25 Electrical Interview Questions That Will Help You Hire The Right Employee

By Ashley Tortorelli

Posted On: Posted In: Productivity

electrical interview questions

The demand for electricians is increasing, and many employers have found themselves in search of new hires. If you landed here, you’re probably in a similar situation. While growing your business is an exciting prospect, it can also be nerve wracking. That’s why we’ve put together this list of electrical interview questions that will ensure you hire the right person for the job!

Read on or skip to what matters most to you: 

  1. Hard skill questions
  2. Soft skill questions 
  3. General questions
  4. Behavioral questions 
  5. Company fit questions 
  6. Signs of a top candidate 

It’s important that you feel confident in your employees. After all, they are the faces that will represent your company. Therefore, when going through the hiring process, it’s essential to take the time to learn about candidates and evaluate if they’re the right fit. 

An interview is not something that should be rushed. So when asking these electrical interview questions, stay focused on having a real conversation with the applicant. The more you can discover about them, the easier it will be to hire the best person for the job. 

subscribe electrical interview questions

1. Hard skill electrical interview questions 

While some things can be taught, it is important that candidates have a certain amount of knowledge and ability. After all, you want to bring on members to your team that can contribute and take on work independently. 

These types of electrical interview questions focus on specific skills that the candidate possesses. Typically, this knowledge comes from an earned degree, certification, or prior experience. 

  1. What are the different types of cables used in transmissions?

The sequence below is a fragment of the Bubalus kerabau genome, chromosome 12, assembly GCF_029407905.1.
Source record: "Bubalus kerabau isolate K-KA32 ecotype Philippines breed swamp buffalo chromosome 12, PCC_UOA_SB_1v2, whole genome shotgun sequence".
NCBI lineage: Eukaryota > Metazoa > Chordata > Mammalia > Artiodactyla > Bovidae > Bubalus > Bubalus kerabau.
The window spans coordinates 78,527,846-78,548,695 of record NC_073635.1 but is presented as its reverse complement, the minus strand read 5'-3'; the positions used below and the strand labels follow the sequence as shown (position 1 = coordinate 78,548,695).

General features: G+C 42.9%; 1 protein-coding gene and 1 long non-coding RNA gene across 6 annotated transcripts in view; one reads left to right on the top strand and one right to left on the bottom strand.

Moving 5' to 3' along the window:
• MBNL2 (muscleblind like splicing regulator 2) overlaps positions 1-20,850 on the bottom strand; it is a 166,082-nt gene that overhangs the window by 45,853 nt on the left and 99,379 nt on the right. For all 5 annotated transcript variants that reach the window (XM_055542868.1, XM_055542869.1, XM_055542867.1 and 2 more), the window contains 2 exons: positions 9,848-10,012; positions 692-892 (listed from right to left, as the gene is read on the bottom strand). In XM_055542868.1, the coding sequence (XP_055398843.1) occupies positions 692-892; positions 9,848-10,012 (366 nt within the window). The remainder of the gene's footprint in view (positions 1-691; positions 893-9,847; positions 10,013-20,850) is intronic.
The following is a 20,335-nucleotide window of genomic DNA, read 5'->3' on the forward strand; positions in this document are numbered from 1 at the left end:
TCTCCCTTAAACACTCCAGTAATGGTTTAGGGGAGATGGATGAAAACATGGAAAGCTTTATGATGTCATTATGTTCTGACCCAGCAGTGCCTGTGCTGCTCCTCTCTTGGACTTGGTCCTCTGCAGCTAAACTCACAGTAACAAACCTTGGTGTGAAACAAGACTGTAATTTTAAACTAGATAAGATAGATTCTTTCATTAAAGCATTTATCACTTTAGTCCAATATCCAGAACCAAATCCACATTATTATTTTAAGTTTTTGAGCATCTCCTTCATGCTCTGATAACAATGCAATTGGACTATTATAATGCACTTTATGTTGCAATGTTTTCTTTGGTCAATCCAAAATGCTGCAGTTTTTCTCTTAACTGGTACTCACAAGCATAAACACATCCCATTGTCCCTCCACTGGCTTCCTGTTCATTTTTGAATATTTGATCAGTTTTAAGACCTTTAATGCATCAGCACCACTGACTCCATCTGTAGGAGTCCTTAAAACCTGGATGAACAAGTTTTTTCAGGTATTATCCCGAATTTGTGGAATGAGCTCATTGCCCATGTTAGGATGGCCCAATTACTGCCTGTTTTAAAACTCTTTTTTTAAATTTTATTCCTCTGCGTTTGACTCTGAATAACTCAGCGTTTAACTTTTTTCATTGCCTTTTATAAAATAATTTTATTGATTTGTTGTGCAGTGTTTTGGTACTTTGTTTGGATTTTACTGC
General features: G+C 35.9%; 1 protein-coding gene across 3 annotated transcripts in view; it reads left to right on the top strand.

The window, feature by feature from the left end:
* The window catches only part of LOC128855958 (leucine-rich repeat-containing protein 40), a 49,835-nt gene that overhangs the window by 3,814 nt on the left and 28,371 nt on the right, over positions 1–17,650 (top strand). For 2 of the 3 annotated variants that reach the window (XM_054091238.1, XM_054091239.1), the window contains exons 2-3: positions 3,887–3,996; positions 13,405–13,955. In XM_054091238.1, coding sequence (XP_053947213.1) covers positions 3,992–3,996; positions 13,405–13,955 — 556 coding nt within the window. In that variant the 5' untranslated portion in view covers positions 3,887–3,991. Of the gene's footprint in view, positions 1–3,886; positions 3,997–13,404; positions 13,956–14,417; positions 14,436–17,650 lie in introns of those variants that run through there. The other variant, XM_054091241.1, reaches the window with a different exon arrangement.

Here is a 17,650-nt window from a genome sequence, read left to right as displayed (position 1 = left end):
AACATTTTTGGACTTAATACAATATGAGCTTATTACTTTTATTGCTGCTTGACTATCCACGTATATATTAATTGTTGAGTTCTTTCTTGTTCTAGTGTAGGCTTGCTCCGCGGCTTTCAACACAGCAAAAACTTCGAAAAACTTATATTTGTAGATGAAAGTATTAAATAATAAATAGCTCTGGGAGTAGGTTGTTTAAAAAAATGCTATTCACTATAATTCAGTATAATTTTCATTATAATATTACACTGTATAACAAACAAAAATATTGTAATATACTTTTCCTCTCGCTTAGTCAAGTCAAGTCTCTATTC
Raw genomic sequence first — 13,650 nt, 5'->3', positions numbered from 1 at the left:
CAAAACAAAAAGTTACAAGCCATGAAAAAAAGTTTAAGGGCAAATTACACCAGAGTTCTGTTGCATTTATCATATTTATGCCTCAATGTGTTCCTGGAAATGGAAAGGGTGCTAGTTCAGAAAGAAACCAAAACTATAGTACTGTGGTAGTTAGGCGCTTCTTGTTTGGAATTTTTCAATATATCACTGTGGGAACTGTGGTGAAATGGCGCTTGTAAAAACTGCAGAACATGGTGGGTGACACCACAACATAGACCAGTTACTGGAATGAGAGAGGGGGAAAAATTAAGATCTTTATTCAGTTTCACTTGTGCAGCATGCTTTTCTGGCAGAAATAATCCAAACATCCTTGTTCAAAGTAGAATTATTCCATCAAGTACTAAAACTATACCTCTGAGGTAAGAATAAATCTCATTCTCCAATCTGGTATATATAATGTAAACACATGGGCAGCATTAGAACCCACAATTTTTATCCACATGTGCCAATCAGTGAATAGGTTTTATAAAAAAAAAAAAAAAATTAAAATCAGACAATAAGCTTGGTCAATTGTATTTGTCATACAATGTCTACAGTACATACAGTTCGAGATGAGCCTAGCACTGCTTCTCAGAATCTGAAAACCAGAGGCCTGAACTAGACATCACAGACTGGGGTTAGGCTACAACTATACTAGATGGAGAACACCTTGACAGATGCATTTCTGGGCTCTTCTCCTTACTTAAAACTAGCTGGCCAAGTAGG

Why it matters: Does the applicant have the foundations down? If there is hesitation or long pauses in their answer, this may be cause for concern. An experienced electrician should be able to answer this question easily. 

  1. What do the different colors on wires indicate?

Why it matters: Again, this question will test the candidate’s knowledge. Electrical work can be dangerous, so you want to ensure they’re confident and clear on the basics. If they’re confused between a black wire and a white and gray wire, for example, you’ll want to find out now and not when they’re in the field. 

  1. What kind of personal protective equipment do you bring to every job? 

Why it matters: The safety of your employees, customers, and those around them should always come first. Therefore, it’s important that the candidate demonstrates they take this seriously. If they say they don’t bother with protective gear for most jobs–that’s a red flag. 

  1. Can you talk me through how you approach a [role specific] job step by step?

Why it matters: This electrical interview question will not only give you insight into their qualifications, but also how they perform their work. This is important because if they rush through their explanation, that is most likely how they’ll approach work in the field. On the other hand, if they explain each step in detail, you can feel confident they’re thorough and precise on the job. 

  1. What do you believe are some essential technical skills and responsibilities of an electrician? 

Why it matters: Asking a candidate this enables them to demonstrate their understanding of being an electrician as well as showcasing their own abilities. If they struggle to answer this question, it might mean they don’t have the skills for the role. 

2. Soft skill electrical interview questions 

light bulb iconUnlike hard skills which are role specific, these questions are much more universal. Asking them will allow you to understand how the applicant works in a team, problem solves, leads others, and even their work ethic. 

At the end of the day, a tech might be experienced and accomplished, but if they don’t take things like punctuality or good manners seriously, they might not be worth the trouble.